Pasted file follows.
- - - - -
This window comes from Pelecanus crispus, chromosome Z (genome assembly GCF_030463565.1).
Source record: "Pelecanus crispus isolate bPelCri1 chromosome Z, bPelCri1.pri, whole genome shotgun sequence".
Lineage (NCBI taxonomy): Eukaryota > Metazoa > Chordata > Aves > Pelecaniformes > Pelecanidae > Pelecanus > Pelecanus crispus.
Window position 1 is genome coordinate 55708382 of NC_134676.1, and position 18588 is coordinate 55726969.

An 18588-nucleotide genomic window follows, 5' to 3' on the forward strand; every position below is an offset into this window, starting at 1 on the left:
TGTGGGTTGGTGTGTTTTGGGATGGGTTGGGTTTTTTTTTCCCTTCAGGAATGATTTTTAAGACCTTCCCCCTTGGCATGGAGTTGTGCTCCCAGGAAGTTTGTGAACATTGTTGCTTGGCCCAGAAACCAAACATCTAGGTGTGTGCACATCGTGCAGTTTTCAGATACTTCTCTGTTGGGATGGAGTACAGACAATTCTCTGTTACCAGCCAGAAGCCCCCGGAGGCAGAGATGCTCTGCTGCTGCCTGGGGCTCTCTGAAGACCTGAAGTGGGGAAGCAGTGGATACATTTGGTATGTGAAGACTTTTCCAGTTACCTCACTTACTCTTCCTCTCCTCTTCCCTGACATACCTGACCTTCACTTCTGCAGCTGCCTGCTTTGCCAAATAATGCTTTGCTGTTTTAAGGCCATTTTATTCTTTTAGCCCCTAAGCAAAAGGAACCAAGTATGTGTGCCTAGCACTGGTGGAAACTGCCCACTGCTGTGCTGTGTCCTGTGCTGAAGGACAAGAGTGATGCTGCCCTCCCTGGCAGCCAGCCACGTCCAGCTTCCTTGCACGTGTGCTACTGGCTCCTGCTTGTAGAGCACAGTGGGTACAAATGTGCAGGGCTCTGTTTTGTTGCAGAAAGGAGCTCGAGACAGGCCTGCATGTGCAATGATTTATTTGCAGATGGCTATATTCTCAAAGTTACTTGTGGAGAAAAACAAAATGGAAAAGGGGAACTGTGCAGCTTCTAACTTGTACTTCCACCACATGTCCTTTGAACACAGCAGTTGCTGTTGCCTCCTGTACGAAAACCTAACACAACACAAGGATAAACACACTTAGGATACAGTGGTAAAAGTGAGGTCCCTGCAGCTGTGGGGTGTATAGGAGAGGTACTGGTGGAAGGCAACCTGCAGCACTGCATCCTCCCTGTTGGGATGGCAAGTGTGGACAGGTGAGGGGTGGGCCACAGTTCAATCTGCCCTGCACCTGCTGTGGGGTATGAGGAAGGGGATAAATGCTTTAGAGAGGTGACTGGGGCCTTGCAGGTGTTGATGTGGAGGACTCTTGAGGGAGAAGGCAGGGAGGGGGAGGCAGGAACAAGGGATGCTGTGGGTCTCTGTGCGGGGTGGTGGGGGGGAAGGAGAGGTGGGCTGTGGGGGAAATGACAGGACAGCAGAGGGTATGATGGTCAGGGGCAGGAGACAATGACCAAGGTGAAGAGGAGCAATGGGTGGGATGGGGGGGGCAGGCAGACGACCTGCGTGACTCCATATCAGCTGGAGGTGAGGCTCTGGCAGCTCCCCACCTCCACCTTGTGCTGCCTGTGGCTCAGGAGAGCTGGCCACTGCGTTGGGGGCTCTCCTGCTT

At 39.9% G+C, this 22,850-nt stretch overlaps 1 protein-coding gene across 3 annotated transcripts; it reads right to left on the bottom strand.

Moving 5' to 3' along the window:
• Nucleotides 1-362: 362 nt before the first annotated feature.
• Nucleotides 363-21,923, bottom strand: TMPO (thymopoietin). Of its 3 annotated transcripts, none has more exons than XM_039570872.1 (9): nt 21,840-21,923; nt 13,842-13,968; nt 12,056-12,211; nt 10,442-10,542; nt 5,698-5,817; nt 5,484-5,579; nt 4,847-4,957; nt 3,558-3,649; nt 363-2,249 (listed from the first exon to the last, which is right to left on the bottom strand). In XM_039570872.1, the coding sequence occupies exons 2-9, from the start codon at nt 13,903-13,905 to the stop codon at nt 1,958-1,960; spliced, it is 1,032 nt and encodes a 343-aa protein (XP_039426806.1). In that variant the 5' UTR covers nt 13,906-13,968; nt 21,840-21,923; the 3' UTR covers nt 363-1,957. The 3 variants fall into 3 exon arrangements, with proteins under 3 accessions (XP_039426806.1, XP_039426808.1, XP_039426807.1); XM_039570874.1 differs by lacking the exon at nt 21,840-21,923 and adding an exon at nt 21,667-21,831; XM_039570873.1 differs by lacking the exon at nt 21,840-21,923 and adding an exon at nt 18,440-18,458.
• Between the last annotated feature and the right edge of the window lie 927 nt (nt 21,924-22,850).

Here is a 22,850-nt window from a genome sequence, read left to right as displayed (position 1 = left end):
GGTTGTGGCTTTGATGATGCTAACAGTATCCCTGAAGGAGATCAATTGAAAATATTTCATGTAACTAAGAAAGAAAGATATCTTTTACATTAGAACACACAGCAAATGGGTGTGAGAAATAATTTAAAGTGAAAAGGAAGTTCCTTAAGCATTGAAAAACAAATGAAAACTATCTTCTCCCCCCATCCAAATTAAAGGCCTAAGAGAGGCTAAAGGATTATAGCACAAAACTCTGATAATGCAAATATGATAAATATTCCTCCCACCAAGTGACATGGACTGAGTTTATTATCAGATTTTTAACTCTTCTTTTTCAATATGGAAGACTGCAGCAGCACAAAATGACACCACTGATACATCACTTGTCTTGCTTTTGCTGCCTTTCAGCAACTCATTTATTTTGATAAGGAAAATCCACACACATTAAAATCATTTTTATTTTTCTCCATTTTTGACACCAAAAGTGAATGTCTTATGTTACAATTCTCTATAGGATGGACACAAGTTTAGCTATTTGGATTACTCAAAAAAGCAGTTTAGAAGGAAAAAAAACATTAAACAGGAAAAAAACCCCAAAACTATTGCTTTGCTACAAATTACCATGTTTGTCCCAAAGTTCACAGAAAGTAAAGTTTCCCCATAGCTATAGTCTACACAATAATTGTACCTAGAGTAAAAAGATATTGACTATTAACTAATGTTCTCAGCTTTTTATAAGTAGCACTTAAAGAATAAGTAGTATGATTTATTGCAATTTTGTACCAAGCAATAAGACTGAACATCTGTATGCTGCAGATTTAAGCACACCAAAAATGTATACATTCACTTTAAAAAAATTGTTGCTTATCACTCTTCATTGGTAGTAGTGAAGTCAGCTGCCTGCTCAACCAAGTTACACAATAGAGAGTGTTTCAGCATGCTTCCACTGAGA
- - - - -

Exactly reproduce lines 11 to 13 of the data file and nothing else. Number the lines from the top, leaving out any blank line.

• Between the last annotated feature and the right edge of the window lie 927 nt (nt 21,924-22,850).

Here is a 22,850-nt window from a genome sequence, read left to right as displayed (position 1 = left end):
GGTTGTGGCTTTGATGATGCTAACAGTATCCCTGAAGGAGATCAATTGAAAATATTTCATGTAACTAAGAAAGAAAGATATCTTTTACATTAGAACACACAGCAAATGGGTGTGAGAAATAATTTAAAGTGAAAAGGAAGTTCCTTAAGCATTGAAAAACAAATGAAAACTATCTTCTCCCCCCATCCAAATTAAAGGCCTAAGAGAGGCTAAAGGATTATAGCACAAAACTCTGATAATGCAAATATGATAAATATTCCTCCCACCAAGTGACATGGACTGAGTTTATTATCAGATTTTTAACTCTTCTTTTTCAATATGGAAGACTGCAGCAGCACAAAATGACACCACTGATACATCACTTGTCTTGCTTTTGCTGCCTTTCAGCAACTCATTTATTTTGATAAGGAAAATCCACACACATTAAAATCATTTTTATTTTTCTCCATTTTTGACACCAAAAGTGAATGTCTTATGTTACAATTCTCTATAGGATGGACACAAGTTTAGCTATTTGGATTACTCAAAAAAGCAGTTTAGAAGGAAAAAAAACATTAAACAGGAAAAAAACCCCAAAACTATTGCTTTGCTACAAATTACCATGTTTGTCCCAAAGTTCACAGAAAGTAAAGTTTCCCCATAGCTATAGTCTACACAATAATTGTACCTAGAGTAAAAAGATATTGACTATTAACTAATGTTCTCAGCTTTTTATAAGTAGCACTTAAAGAATAAGTAGTATGATTTATTGCAATTTTGTACCAAGCAATAAGACTGAACATCTGTATGCTGCAGATTTAAGCACACCAAAAATGTATACATTCACTTTAAAAAAATTGTTGCTTATCACTCTTCATTGGTAGTAGTGAAGTCAGCTGCCTGCTCAACCAAGTTACACAATAGAGAGTGTTTCAGCATGCTTCCACTGAGA